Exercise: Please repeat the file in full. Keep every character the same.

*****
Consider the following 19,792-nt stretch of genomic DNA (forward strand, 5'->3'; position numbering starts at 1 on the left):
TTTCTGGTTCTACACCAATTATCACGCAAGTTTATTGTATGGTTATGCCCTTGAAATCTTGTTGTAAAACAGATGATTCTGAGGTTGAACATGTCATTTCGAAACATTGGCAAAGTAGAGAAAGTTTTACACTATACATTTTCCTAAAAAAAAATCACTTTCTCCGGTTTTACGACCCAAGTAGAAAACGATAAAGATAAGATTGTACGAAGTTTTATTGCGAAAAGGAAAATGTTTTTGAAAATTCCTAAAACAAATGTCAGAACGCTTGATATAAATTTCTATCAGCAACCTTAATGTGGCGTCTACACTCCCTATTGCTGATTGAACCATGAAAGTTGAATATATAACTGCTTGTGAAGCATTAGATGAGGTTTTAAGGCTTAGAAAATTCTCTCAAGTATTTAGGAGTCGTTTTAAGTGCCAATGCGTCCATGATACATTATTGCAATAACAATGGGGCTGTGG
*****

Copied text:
Consider the following 19,792-nt stretch of genomic DNA (forward strand, 5'->3'; position numbering starts at 1 on the left):
TTTCTGGTTCTACACCAATTATCACGCAAGTTTATTGTATGGTTATGCCCTTGAAATCTTGTTGTAAAACAGATGATTCTGAGGTTGAACATGTCATTTCGAAACATTGGCAAAGTAGAGAAAGTTTTACACTATACATTTTCCTAAAAAAAAATCACTTTCTCCGGTTTTACGACCCAAGTAGAAAACGATAAAGATAAGATTGTACGAAGTTTTATTGCGAAAAGGAAAATGTTTTTGAAAATTCCTAAAACAAATGTCAGAACGCTTGATATAAATTTCTATCAGCAACCTTAATGTGGCGTCTACACTCCCTATTGCTGATTGAACCATGAAAGTTGAATATATAACTGCTTGTGAAGCATTAGATGAGGTTTTAAGGCTTAGAAAATTCTCTCAAGTATTTAGGAGTCGTTTTAAGTGCCAATGCGTCCATGATACATTATTGCAATAACAATGGGGCTGTGG